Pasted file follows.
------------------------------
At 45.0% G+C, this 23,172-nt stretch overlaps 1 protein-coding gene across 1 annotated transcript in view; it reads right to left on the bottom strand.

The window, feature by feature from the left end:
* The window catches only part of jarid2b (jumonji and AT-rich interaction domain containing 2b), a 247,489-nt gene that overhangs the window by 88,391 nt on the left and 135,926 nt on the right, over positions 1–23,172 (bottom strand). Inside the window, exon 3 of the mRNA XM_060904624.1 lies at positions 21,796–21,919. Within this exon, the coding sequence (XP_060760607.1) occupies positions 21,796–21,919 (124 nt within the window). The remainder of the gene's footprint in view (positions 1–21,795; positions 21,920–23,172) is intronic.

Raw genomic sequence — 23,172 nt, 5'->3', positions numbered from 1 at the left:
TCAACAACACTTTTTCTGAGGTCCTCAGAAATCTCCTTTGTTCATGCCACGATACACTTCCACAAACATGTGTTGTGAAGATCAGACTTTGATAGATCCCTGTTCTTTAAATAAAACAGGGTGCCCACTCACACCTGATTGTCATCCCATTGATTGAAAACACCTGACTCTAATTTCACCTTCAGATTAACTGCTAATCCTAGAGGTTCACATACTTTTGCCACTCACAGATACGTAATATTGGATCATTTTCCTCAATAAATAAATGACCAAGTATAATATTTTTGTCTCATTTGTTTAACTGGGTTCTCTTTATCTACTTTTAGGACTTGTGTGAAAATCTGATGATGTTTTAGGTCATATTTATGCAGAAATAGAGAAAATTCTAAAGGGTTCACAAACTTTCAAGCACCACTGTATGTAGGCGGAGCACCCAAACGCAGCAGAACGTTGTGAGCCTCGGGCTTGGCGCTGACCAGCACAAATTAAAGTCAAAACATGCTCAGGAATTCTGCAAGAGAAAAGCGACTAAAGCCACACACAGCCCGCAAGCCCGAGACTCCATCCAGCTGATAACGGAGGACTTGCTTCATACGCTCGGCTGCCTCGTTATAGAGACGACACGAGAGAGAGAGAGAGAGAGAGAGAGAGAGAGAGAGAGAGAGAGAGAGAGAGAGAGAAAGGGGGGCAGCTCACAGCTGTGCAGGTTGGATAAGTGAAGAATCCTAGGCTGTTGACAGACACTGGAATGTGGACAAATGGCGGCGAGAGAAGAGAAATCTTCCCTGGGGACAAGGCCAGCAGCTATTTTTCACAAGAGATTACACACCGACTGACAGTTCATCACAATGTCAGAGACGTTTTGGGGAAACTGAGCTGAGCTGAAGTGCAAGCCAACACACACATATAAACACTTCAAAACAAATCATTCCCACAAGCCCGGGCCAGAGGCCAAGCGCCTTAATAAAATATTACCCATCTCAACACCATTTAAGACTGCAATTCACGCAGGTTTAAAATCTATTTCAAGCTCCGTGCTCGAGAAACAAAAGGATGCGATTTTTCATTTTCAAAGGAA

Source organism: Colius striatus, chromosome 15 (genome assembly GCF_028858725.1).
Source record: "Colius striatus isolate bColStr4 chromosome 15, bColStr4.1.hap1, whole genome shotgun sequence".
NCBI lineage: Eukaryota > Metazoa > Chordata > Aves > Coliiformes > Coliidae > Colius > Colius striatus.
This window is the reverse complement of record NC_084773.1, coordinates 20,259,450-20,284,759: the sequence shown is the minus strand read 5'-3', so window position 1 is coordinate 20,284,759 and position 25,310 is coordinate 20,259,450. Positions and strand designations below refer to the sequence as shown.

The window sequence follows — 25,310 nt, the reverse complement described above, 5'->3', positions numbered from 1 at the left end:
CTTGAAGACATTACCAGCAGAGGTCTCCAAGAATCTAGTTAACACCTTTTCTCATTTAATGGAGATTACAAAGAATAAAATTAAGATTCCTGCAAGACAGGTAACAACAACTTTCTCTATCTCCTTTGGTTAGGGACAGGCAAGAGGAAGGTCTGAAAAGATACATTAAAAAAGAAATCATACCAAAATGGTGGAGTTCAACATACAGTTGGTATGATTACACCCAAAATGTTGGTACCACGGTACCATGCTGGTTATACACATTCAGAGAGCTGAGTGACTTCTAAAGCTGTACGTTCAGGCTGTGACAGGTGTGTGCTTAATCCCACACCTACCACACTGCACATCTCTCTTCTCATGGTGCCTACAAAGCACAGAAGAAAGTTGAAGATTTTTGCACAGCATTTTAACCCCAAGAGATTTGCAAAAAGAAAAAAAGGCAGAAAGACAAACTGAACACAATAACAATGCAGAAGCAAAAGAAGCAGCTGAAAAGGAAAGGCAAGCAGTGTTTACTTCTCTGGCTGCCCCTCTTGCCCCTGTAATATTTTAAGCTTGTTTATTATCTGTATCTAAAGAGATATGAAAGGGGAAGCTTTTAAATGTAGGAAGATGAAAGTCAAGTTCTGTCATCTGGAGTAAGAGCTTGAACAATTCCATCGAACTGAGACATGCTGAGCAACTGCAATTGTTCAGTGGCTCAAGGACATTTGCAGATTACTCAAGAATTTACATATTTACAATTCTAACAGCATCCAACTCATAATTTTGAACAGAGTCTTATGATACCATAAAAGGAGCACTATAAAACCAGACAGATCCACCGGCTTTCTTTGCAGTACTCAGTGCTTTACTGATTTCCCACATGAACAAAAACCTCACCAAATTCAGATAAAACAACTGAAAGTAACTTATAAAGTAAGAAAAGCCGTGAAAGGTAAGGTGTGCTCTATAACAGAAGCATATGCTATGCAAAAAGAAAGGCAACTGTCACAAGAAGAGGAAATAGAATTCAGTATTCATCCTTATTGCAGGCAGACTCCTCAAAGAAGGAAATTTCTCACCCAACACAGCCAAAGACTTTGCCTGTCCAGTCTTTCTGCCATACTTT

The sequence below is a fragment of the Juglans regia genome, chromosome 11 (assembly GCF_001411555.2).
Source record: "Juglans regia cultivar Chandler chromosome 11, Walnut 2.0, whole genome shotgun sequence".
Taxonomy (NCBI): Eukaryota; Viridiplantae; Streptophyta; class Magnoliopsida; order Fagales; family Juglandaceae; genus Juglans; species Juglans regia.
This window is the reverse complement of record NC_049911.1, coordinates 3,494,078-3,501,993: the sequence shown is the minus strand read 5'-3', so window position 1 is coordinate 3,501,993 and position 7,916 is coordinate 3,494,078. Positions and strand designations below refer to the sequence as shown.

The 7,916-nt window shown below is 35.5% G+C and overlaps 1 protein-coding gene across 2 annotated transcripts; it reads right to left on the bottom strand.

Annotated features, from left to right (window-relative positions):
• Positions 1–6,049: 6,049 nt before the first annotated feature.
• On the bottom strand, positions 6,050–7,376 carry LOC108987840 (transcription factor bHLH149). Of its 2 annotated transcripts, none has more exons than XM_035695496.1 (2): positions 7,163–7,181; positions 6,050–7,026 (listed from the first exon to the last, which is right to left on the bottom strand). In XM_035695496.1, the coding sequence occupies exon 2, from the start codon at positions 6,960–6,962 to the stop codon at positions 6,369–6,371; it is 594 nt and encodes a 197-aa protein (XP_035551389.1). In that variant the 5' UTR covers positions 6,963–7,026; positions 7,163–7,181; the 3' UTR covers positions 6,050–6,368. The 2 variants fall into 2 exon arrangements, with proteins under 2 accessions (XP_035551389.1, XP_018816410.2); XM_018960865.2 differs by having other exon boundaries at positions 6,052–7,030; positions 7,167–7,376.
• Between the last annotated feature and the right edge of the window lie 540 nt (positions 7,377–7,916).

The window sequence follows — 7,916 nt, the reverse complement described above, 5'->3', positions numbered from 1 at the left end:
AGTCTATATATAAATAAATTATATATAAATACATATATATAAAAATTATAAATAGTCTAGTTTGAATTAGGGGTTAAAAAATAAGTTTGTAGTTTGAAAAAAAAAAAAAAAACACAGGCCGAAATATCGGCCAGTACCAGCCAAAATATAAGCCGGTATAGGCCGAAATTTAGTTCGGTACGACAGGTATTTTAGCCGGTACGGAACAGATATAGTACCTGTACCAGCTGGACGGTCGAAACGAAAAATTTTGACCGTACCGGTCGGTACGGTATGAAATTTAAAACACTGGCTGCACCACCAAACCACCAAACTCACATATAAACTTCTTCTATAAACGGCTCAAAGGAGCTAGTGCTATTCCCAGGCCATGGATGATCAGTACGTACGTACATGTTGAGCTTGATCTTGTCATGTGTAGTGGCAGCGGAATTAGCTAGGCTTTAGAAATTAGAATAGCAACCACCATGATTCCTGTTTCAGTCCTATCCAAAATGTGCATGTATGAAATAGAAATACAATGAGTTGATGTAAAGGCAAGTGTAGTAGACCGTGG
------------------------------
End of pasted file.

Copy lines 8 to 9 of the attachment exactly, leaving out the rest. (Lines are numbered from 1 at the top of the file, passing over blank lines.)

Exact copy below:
NCBI lineage: Eukaryota > Metazoa > Chordata > Aves > Coliiformes > Coliidae > Colius > Colius striatus.
This window is the reverse complement of record NC_084773.1, coordinates 20,259,450-20,284,759: the sequence shown is the minus strand read 5'-3', so window position 1 is coordinate 20,284,759 and position 25,310 is coordinate 20,259,450. Positions and strand designations below refer to the sequence as shown.